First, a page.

Hello all. I am Tanner Nestle, Green Bay Packers super fan, new Packers Talk contributor, and amateur handicapper extraordinaire. Last year I was just above 48% on picks against the spread on ESPN’s Pig Skin Pick ‘Em, which doesn’t sound that impressive, but it was good for the 73rd percentile among all users. If I’m allowed to brag, that’s pretty good. Beating almost three quarters of the public is where you want to be.

I plan to post weekly to PackersTalk.com (the site you’re on now!) about the Packers and how they stack up against the spread, also known as ATS. We want the Packers to win every single week on the field, but going undefeated against the spread is even more difficult.

The thing to remember about the spread in NFL games is the numbers are not projections, so it’s not as simple as outperforming expectations. Point spreads are made based off the public perceptions of teams, which is why beating the public is great. They often resemble a similar score to what we would expect the difference to be between two teams, but that’s precisely the goal of the oddsmakers and it’s a sign they are doing their jobs well. As good teams play well and cover the spread, the betting public will continue to pick them, which means the oddsmakers will adjust and weigh the spreads more against that good team. This is because the goal for oddsmakers is to get as close to the same amount of money on both sides of a bet so they don’t go broke when one side wins. The reason they still make a profit because there is never such thing as a fair bet when a middle man is involved like a casino or betting website. You can see this when both sides of a spread are -110, or some variation. That means you need to wager $110 to win $100. The casino/website keeps the extra $10 as profit.

Anyway, now that I’ve gotten that general backup knowledge out of the way, which I can go more in depth on later, we can talk about the Packers and their upcoming game against the Minnesota Vikings. The Packers are anywhere from 2.5-3.5 point underdogs this week, depending where you look. That is likely due to the Packers being the road team, which is usually a boost in three points to the home team. Taking out the home-field advantage, the Packers and Vikings are being perceived as essentially equal. I think that’s fair, all bias aside. But without any fans in the stands yelling an Icelandic soccer chant at Aaron Rodgers and co. that might be something to disregard.

If you believe the Packers will win the game, then taking them to cover the spread is obviously an acceptable wager. Coming into the season, most Packer fans, myself included, think the Packers will win this game. I’m a bit surprised to see the spread where it’s at because I would have thought the public would agree. The Packers have the clear edge at quarterback (sorry Vikings internet trolls) and they aren’t replacing their offensive playcaller – Kevin Stefanski out, Gary Kubiak in – and a major offensive contributor – Stefan Diggs out, rookie Justin Jefferson in – like Minnesota.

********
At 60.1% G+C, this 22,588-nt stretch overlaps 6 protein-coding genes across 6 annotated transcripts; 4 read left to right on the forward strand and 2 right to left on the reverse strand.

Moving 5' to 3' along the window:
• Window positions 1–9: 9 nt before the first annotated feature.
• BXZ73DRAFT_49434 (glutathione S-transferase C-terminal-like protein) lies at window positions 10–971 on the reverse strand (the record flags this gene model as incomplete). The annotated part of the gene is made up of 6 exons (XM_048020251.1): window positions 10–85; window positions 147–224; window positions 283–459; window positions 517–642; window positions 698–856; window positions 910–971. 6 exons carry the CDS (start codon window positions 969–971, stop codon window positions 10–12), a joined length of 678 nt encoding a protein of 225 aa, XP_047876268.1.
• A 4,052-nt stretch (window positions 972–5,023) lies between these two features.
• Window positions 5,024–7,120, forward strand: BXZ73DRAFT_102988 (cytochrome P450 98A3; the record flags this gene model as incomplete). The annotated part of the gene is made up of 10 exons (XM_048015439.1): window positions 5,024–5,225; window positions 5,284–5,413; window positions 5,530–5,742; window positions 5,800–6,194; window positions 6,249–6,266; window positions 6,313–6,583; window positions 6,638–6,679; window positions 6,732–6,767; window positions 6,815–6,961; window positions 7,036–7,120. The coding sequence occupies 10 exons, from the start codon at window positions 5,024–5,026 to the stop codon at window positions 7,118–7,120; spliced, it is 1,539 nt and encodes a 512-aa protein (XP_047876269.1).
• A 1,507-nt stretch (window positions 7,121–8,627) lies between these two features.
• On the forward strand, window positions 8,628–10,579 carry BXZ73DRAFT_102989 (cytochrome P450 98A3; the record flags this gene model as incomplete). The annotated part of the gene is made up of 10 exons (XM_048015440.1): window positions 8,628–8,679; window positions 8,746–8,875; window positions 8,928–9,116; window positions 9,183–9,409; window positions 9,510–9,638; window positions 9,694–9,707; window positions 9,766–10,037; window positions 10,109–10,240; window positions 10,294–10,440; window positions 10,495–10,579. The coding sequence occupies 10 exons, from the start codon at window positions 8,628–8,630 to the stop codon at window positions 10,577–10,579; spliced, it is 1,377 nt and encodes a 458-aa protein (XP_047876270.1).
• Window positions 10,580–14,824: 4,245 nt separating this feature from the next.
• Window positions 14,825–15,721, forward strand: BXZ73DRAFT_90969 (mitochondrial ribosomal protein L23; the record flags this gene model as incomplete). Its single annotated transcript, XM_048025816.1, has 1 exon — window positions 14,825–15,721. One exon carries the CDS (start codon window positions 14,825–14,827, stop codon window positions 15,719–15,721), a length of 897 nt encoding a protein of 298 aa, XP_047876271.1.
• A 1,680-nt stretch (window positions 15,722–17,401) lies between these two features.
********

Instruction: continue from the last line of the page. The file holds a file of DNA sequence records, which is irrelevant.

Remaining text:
Minnesota just traded for Yannick Ngakoue who is going to make a strong pass rush even stronger, and a good defense even better. The defensive side of the ball is the only place I can see Minnesota having any sort of advantage in this game. At least in the public’s eye. But the Packers have a strong defense as well and have a sneakily elite pass defense with the combination of the rush and secondary. In a passing league, that’s what you want.

There’s no telling where the Vikings will go with the offense this year. Under Stefanski last year the Vikings were a run-heavy team, but that was attributed to Mike Zimmer wanting to run more. I assume the Vikings will do a lot of this same this year and will make a point to run a lot against the Packers given it’s their weakness on defense.

Now for the all-important question: Will the Minnesota rushing attack be enough? I don’t think so. And to follow up, will the Packers be able to protect Aaron Rodgers from what is undoubtedly a top tier pass rush? I think they can do just enough. The Packers are a better team, have a more creative offensive mind and continuity on both sides of the ball. With limited offseason work new coordinators implementing new systems will be at a disadvantage. And the Vikings are also relying on new players to offer major contributions on both sides of the ball. I have the Packers winning, and therefore covering the spread, to go 1-0 on the field and 1-0 ATS.